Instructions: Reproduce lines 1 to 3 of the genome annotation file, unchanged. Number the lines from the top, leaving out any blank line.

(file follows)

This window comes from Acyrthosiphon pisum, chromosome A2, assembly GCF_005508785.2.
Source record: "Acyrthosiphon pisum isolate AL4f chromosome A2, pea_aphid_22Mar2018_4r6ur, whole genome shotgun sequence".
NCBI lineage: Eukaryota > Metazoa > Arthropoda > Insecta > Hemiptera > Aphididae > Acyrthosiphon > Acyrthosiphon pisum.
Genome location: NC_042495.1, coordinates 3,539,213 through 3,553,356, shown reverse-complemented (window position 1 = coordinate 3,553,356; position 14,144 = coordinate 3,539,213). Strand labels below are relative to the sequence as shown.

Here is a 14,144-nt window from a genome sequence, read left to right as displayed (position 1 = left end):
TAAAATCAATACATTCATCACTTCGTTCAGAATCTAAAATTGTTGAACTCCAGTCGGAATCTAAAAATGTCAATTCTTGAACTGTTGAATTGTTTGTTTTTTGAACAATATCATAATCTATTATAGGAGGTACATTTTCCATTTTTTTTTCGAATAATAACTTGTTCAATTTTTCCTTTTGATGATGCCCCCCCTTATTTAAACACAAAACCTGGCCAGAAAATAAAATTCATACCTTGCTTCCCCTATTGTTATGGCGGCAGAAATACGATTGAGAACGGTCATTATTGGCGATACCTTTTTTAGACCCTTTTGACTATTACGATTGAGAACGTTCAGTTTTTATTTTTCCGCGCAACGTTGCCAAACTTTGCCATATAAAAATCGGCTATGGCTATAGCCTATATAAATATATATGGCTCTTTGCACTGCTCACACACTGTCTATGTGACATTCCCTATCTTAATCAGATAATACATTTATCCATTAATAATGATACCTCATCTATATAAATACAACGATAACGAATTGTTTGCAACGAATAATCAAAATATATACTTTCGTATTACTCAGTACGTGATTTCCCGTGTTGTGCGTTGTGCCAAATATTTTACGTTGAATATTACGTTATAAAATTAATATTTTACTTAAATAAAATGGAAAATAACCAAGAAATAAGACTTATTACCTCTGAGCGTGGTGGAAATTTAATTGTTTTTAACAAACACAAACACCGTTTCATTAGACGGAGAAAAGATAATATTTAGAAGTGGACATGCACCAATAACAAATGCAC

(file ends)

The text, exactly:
This window comes from Acyrthosiphon pisum, chromosome A2, assembly GCF_005508785.2.
Source record: "Acyrthosiphon pisum isolate AL4f chromosome A2, pea_aphid_22Mar2018_4r6ur, whole genome shotgun sequence".
NCBI lineage: Eukaryota > Metazoa > Arthropoda > Insecta > Hemiptera > Aphididae > Acyrthosiphon > Acyrthosiphon pisum.